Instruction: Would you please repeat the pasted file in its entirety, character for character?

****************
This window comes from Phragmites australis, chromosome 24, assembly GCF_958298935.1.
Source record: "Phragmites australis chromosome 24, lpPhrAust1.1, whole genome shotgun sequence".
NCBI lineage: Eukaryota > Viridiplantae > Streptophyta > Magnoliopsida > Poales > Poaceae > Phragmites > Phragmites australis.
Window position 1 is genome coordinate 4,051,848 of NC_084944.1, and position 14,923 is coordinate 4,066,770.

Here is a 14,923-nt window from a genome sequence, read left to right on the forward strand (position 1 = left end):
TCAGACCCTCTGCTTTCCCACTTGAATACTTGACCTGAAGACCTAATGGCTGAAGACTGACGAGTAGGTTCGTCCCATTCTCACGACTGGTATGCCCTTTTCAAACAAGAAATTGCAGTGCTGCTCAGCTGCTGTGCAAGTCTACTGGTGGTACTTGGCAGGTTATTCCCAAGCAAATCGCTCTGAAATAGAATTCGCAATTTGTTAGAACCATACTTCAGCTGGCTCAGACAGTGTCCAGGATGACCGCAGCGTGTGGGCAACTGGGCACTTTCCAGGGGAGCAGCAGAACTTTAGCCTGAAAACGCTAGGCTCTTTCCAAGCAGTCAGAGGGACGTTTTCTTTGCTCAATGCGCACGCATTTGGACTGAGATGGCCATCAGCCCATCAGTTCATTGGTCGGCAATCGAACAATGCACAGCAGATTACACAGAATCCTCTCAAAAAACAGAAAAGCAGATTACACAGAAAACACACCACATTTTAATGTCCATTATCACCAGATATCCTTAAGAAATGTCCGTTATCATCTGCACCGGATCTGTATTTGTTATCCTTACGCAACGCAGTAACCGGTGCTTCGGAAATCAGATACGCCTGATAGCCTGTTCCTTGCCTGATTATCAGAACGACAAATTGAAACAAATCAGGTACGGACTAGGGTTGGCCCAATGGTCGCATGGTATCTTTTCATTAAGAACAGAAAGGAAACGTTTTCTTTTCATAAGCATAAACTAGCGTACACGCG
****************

This window comes from Phragmites australis, chromosome 24, assembly GCF_958298935.1.
Source record: "Phragmites australis chromosome 24, lpPhrAust1.1, whole genome shotgun sequence".
NCBI lineage: Eukaryota > Viridiplantae > Streptophyta > Magnoliopsida > Poales > Poaceae > Phragmites > Phragmites australis.
Window position 1 is genome coordinate 4,051,848 of NC_084944.1, and position 14,923 is coordinate 4,066,770.

Here is a 14,923-nt window from a genome sequence, read left to right on the forward strand (position 1 = left end):
TCAGACCCTCTGCTTTCCCACTTGAATACTTGACCTGAAGACCTAATGGCTGAAGACTGACGAGTAGGTTCGTCCCATTCTCACGACTGGTATGCCCTTTTCAAACAAGAAATTGCAGTGCTGCTCAGCTGCTGTGCAAGTCTACTGGTGGTACTTGGCAGGTTATTCCCAAGCAAATCGCTCTGAAATAGAATTCGCAATTTGTTAGAACCATACTTCAGCTGGCTCAGACAGTGTCCAGGATGACCGCAGCGTGTGGGCAACTGGGCACTTTCCAGGGGAGCAGCAGAACTTTAGCCTGAAAACGCTAGGCTCTTTCCAAGCAGTCAGAGGGACGTTTTCTTTGCTCAATGCGCACGCATTTGGACTGAGATGGCCATCAGCCCATCAGTTCATTGGTCGGCAATCGAACAATGCACAGCAGATTACACAGAATCCTCTCAAAAAACAGAAAAGCAGATTACACAGAAAACACACCACATTTTAATGTCCATTATCACCAGATATCCTTAAGAAATGTCCGTTATCATCTGCACCGGATCTGTATTTGTTATCCTTACGCAACGCAGTAACCGGTGCTTCGGAAATCAGATACGCCTGATAGCCTGTTCCTTGCCTGATTATCAGAACGACAAATTGAAACAAATCAGGTACGGACTAGGGTTGGCCCAATGGTCGCATGGTATCTTTTCATTAAGAACAGAAAGGAAACGTTTTCTTTTCATAAGCATAAACTAGCGTACACGCG